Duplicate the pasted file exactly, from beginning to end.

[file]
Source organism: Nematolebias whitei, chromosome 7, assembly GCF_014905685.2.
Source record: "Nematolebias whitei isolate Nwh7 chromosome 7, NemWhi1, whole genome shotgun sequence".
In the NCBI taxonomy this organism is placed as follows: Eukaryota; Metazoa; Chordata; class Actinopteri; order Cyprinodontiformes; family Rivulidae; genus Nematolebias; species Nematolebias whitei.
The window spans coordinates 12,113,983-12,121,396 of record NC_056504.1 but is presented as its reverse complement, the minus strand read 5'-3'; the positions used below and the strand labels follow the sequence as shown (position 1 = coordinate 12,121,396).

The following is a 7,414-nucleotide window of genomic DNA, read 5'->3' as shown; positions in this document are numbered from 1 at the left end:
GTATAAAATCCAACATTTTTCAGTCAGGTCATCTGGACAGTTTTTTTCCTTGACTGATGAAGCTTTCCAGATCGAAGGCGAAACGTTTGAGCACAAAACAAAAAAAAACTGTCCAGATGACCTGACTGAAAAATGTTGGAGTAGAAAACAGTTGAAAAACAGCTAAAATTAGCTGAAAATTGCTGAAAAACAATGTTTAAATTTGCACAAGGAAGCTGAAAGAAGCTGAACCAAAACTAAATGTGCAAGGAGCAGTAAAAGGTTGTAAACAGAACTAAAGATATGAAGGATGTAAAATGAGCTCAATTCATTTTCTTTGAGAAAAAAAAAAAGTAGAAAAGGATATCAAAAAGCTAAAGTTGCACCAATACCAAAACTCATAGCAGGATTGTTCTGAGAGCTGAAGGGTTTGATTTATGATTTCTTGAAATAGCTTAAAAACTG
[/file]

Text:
Source organism: Nematolebias whitei, chromosome 7, assembly GCF_014905685.2.
Source record: "Nematolebias whitei isolate Nwh7 chromosome 7, NemWhi1, whole genome shotgun sequence".
In the NCBI taxonomy this organism is placed as follows: Eukaryota; Metazoa; Chordata; class Actinopteri; order Cyprinodontiformes; family Rivulidae; genus Nematolebias; species Nematolebias whitei.
The window spans coordinates 12,113,983-12,121,396 of record NC_056504.1 but is presented as its reverse complement, the minus strand read 5'-3'; the positions used below and the strand labels follow the sequence as shown (position 1 = coordinate 12,121,396).

The following is a 7,414-nucleotide window of genomic DNA, read 5'->3' as shown; positions in this document are numbered from 1 at the left end:
GTATAAAATCCAACATTTTTCAGTCAGGTCATCTGGACAGTTTTTTTCCTTGACTGATGAAGCTTTCCAGATCGAAGGCGAAACGTTTGAGCACAAAACAAAAAAAAACTGTCCAGATGACCTGACTGAAAAATGTTGGAGTAGAAAACAGTTGAAAAACAGCTAAAATTAGCTGAAAATTGCTGAAAAACAATGTTTAAATTTGCACAAGGAAGCTGAAAGAAGCTGAACCAAAACTAAATGTGCAAGGAGCAGTAAAAGGTTGTAAACAGAACTAAAGATATGAAGGATGTAAAATGAGCTCAATTCATTTTCTTTGAGAAAAAAAAAAAGTAGAAAAGGATATCAAAAAGCTAAAGTTGCACCAATACCAAAACTCATAGCAGGATTGTTCTGAGAGCTGAAGGGTTTGATTTATGATTTCTTGAAATAGCTTAAAAACTG